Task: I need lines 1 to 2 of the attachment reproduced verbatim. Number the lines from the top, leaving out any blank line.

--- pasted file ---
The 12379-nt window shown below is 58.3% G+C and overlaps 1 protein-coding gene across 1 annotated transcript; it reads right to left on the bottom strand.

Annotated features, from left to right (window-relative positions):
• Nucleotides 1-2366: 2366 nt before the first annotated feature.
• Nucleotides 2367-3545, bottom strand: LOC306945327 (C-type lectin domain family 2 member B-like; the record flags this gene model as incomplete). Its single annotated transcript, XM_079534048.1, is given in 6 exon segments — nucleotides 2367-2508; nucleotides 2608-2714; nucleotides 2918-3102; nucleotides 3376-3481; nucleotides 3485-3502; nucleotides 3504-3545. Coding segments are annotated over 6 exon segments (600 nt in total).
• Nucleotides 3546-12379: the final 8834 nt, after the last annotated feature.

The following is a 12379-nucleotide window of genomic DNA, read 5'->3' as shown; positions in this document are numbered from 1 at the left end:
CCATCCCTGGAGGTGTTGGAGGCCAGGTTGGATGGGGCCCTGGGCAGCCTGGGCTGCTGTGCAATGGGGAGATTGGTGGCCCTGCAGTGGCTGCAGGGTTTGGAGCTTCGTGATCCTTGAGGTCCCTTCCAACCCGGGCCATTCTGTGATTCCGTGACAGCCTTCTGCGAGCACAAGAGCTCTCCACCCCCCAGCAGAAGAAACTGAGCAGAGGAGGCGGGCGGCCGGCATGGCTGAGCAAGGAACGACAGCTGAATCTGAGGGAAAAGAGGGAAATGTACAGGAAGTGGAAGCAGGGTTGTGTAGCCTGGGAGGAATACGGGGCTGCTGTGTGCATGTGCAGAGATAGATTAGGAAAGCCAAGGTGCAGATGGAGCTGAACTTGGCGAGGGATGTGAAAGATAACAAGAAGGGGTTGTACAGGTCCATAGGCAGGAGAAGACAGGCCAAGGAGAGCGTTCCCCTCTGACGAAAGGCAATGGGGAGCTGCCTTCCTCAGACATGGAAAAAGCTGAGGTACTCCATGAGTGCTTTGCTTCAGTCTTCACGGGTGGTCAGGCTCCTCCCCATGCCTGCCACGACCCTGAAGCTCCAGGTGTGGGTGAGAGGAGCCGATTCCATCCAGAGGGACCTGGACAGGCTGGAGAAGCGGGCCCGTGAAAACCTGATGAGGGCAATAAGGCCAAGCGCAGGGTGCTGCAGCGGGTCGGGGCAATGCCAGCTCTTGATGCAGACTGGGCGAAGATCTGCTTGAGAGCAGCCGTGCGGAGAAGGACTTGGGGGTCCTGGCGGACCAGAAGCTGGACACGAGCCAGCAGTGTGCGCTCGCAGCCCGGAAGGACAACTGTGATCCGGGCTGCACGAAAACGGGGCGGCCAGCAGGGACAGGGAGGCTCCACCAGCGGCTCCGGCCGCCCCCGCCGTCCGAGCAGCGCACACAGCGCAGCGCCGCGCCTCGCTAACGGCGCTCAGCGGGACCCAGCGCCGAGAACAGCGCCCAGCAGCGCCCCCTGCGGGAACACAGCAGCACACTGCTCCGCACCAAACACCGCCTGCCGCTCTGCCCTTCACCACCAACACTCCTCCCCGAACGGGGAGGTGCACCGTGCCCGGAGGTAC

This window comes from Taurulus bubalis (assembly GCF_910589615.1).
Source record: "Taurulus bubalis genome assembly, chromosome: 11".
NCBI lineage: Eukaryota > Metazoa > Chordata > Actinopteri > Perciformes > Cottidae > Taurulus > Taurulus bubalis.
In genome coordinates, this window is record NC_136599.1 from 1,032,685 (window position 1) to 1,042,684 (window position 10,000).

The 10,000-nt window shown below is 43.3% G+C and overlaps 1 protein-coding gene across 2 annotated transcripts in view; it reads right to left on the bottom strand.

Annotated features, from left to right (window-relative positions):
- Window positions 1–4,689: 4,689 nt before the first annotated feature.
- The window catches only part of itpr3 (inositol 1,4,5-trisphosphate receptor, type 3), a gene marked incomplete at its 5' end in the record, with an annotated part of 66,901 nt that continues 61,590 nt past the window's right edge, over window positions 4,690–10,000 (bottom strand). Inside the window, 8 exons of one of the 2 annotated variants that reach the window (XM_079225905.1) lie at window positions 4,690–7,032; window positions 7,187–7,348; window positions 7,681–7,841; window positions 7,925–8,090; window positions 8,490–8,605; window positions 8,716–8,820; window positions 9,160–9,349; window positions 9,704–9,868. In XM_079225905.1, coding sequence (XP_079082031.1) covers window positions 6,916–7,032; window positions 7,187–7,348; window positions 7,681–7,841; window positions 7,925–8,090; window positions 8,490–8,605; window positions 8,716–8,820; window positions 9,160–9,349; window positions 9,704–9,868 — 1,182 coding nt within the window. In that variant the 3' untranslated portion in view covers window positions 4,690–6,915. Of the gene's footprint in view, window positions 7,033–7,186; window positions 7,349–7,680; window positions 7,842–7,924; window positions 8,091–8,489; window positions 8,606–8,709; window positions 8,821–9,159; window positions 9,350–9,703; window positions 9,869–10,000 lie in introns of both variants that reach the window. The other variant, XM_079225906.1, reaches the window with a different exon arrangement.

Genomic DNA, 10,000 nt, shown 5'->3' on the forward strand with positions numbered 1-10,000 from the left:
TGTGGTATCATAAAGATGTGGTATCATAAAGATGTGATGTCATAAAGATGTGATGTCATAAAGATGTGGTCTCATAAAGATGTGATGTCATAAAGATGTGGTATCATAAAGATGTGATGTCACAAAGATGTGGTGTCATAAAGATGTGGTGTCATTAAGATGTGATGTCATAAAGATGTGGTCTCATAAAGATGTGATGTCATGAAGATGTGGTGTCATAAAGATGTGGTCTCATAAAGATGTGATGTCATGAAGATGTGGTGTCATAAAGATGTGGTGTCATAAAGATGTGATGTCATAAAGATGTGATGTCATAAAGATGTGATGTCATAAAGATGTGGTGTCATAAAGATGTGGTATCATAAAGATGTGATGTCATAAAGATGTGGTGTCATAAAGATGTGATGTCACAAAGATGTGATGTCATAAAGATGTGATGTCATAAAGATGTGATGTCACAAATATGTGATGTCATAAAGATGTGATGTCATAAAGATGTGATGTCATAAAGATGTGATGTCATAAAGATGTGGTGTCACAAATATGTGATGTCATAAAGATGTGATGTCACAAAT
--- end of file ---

The 12379-nt window shown below is 58.3% G+C and overlaps 1 protein-coding gene across 1 annotated transcript; it reads right to left on the bottom strand.

Annotated features, from left to right (window-relative positions):